“Es el perrito del vecino, es muy mono, es que a veces se escapa. Ahora le traigo a casa.”(“It’s the neighbour’s little dog, he’s very cute. Sometimes he gets out. I’ll bring him home now.“)

A pause, and then, away from the mouthpiece, “Cam on, I take you hom.”

My eyes rolled to the ceiling as I considered the fact that my mother 1. was talking to the dog as if he might answer, 2. obviously believes the dog speaks English, and 3. also believes that the dog can somehow tell the difference between English and Spanish. I started to laugh then, softly at first and then harder and harder until I was doubled over against the counter. My mother, unaware of what I was laughing at, started laughing too. We laughed together over the phone; me, her, my spoon and the neighbour’s dog.

“Que? De que te ries?” She kept asking.

Yesterday was Mother’s Day.

I had a very different post lined up for today; an intensely personal post with mixed feelings and some fury that I wrote a while ago after a particularly bad day. I was feeling frustrated and upset and keyed-up and disappointed and angry and basically every kind of negative emotion that can be bundled into one moment. Sometimes Mother-Daughter relationships aren’t the stuff of most Mother’s Day cards. Every year I spend a long time looking through the card aisle before I can find one that is appropriate. I love my mother; she’s my mother. It’s just… complicated.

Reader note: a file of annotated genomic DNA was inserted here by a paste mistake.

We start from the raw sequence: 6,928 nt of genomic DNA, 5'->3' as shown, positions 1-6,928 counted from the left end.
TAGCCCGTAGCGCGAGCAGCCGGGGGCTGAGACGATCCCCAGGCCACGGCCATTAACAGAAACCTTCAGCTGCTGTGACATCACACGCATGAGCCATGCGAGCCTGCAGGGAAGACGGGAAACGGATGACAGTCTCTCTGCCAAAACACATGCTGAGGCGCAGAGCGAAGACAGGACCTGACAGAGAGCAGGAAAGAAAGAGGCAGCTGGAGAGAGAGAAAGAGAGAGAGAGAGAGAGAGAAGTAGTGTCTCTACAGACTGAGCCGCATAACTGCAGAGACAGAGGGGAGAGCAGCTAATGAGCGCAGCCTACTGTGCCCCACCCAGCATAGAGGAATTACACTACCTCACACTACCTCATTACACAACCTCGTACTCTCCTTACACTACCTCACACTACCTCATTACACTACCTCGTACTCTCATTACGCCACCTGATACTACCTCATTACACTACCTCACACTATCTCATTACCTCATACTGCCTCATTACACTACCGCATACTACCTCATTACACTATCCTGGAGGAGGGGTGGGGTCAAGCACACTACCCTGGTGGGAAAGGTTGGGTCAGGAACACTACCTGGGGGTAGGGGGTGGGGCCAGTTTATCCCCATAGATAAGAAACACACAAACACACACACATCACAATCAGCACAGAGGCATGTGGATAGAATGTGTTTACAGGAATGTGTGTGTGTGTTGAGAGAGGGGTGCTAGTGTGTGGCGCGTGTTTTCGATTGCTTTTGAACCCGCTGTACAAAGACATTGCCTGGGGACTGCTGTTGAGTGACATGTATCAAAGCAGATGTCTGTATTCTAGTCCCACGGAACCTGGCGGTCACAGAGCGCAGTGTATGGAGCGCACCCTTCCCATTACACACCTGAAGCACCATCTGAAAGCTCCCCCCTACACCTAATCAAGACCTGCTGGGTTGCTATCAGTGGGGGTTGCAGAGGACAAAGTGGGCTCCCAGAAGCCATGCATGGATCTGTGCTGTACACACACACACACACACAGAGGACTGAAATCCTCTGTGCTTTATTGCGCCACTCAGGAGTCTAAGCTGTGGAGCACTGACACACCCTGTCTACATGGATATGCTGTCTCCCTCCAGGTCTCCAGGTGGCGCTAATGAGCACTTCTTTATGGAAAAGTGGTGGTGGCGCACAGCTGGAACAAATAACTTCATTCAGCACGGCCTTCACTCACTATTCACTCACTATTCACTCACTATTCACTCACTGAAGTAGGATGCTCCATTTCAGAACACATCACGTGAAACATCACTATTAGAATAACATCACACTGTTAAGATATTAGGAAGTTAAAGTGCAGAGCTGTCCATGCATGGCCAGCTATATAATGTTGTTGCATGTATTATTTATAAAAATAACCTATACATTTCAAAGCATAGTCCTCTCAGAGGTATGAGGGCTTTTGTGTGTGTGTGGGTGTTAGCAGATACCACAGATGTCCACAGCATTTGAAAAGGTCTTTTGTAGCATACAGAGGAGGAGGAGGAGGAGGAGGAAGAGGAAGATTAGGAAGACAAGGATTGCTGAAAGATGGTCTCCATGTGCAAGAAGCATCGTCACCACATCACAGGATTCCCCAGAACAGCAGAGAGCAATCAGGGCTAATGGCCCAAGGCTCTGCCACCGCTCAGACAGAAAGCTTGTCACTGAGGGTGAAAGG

So on this, the day after Mother’s Day, I decided to share this moment instead, because that’s how she is. That’s how we are.

At least sometimes.

Happy Belated Mother’s Day to all of you out there who are mothers. Odd mothers, wonderful mothers, hardworking mothers. I hope you had a lovely day.

 

Stranger Danger